We want to be better than Norwich - Ipswich Town academy director

Bryan Klug

Bryan Klug - Credit: Archant

THE passion that Bryan Klug has for the future of Ipswich Town is unquestionable as he sits behind his desk at Playford Road and recounts the club’s past glories at academy level.

One of former manager Roy Keane’s strangest decisions during his time at Portman Road was, undoubtedly, the decision to relieve the 52-year-old of his duties as Player Development Manager in 2010, just five years after the Coventry-born coach had guided a talented youth team to FA Youth Cup glory.

Klug returned to the club last year, after a spell at Tottenham’s academy, and immediately set about repeating those glory days.

Town have the right man in place but, as Klug admits himself, it is going to be difficult to match what has gone before, especially with the introduction of the Elite Player Performance Plan (EPPP), a youth development scheme initiated by the Premier League.

The new layered system of the EPPP means Town have to obtain Category One status to give themselves the best chance of signing and keeping hold of the best young talent in the country.


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The regulations allow more movement of youngsters between academies at younger ages and the fixing of transfer fees, which allows the top clubs to cherry-pick the best talent, for a pittance, leaving the clubs that have developed the players’ talents with little reward.

Town fans may not like to admit it, but their bitter rivals up the A140 at Norwich are establishing themselves as one of the country’s best for bringing through youngsters, having reached the Youth Cup final, and are a club Klug reckons Town have to try and emulate.

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“I know what a big investment they have made, and they are having some success this season,” said Klug, who, along with his staff, would be able to recruit players from more than 90 minutes away, should their new status be awarded.

“We are currently in Category Two and delivering a great programme but if you want to compete for the best players, you have got to nail down Category One status.

“If you are not starting out with the best players then you are making it really difficult. We want to be the best academy in the area and that’s no disrespect to Norwich, West Ham or up the road at Colchester.

“The bigger clubs (in Category One) can offer better packages to these youngsters so why wouldn’t they choose to go there if they are given an extra pair of boots or training kit?

“The EPPP has thrown a lot of money at the academy system and it’s become a lot more competitive.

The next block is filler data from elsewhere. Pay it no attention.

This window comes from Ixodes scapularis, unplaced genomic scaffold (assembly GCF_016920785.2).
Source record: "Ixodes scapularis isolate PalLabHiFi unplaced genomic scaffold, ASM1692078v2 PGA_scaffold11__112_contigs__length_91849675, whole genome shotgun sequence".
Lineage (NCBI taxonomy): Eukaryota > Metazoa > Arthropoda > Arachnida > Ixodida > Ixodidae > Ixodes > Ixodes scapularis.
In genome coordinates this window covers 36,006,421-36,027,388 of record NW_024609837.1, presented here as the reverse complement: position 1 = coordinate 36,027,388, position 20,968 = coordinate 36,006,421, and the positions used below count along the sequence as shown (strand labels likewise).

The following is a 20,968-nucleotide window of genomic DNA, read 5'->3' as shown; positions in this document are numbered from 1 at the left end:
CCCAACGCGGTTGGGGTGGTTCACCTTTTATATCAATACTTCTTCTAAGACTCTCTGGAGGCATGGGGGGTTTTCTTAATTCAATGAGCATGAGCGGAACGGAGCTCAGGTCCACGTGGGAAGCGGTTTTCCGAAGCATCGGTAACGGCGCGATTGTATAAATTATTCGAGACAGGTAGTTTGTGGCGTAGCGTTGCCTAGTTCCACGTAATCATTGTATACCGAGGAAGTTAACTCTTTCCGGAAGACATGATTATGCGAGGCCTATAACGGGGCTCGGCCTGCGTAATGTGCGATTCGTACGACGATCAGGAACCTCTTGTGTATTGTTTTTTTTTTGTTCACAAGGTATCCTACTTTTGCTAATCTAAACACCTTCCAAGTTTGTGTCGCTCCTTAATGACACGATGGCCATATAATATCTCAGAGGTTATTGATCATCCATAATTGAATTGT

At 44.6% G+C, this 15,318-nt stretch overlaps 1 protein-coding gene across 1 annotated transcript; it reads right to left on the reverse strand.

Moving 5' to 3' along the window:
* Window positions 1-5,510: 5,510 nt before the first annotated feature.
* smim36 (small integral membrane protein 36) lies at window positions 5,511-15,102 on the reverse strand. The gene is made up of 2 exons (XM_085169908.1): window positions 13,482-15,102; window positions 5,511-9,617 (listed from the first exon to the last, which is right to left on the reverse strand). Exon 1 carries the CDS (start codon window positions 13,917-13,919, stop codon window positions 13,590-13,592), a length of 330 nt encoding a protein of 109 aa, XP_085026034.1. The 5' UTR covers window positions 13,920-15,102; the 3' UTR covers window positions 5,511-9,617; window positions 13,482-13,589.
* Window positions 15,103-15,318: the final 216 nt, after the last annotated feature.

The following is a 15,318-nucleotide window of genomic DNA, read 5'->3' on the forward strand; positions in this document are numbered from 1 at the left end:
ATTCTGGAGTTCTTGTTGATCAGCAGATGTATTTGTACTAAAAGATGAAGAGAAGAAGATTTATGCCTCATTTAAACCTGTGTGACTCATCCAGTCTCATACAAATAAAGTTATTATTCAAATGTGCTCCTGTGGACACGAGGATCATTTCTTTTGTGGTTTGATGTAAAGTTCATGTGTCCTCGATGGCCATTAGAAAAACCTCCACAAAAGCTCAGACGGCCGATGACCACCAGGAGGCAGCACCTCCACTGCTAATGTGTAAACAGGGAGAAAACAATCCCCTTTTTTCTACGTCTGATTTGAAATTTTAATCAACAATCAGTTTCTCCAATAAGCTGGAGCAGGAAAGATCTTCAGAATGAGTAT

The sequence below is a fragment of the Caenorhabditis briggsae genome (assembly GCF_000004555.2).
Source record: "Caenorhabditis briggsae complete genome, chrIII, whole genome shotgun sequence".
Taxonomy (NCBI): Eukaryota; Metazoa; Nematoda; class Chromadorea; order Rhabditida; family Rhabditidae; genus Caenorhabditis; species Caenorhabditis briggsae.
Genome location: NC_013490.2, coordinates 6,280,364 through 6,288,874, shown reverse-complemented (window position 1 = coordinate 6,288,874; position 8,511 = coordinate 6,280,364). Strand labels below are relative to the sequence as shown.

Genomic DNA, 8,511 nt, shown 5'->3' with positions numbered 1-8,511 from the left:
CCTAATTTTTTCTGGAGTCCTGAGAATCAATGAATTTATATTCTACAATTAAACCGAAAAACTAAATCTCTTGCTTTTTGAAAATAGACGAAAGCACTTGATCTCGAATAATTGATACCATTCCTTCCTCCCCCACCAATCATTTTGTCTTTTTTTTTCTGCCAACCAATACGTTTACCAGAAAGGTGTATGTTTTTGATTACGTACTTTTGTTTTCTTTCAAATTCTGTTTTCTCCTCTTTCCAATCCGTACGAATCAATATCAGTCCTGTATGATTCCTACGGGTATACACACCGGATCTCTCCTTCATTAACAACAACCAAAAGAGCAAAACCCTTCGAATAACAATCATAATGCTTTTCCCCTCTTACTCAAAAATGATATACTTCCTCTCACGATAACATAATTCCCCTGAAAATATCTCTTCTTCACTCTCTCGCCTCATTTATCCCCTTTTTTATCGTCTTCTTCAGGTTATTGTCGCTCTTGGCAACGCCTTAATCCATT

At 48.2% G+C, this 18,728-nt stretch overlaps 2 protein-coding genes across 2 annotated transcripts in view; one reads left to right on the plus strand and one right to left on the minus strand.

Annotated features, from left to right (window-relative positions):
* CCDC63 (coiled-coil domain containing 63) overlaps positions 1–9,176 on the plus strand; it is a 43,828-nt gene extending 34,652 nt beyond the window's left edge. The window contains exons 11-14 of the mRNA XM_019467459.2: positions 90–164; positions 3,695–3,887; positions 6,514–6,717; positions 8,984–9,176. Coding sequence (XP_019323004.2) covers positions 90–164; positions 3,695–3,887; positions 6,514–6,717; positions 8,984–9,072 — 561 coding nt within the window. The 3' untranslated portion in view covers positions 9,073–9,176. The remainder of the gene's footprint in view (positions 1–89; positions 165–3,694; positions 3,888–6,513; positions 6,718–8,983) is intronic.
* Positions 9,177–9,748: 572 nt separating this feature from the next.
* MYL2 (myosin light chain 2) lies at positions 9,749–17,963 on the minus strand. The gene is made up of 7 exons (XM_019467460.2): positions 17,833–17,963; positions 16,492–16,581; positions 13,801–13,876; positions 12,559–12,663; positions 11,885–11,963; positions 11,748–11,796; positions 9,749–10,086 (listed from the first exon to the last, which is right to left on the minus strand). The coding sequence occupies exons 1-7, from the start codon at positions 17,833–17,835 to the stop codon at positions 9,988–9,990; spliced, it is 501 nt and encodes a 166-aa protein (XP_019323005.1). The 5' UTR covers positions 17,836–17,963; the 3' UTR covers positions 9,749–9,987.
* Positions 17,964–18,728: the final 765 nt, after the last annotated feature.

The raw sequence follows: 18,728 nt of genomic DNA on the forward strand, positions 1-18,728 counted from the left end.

“I have seen the standard at Tottenham and we are not kidding ourselves that we can do the same, but we want to be on the same playing field doing it our way. It’s my job to make this place the one that everybody chooses.”

Current Inverness defender Chris Hogg did just that when he joined the club for a compensation fee of £150,000, from York City, in 2001. In recent years, however, other clubs have stolen a march.

“Coming back after years away, I look at boys at other clubs and know that they should be here, it’s as simple as that, so we have got to turn that around, even with kids as young as eight, nine or 10,” said Klug.

“When I was here before, we reached the stage where players from all over the country were trying to get in our academy.

“Chris Hogg was the England under-15 captain and he ended up here, it was his choice. He was phoning up asking to come down here.

“I have just been over to Barcelona and families from all over the world are moving there, not because they have been invited but because, if they live there, they have a chance of getting their child in the Barcelona academy.

“That kind of reputation is difficult to achieve and from my time at Tottenham, I know what the big clubs are doing and how the EPPP has made them raise their game.”

With the big clubs muscling in on the cream of British talent, in what is likely to become a lop-sided system featuring the haves and have nots, surely Town will do the same should they be awarded the top award?

However, that will not be commonplace according to Klug.

“Big clubs are now free and able pluck our best players and the compensation is not what it was when in the past you were free to negotiate,” said Klug.

“Now it is a set formula that does not reward a club that develops that player.

“Category One offers more protection at least and the compensation is a little higher.

“Obviously if we wanted to go down that route we could, but we don’t tend to do that.”

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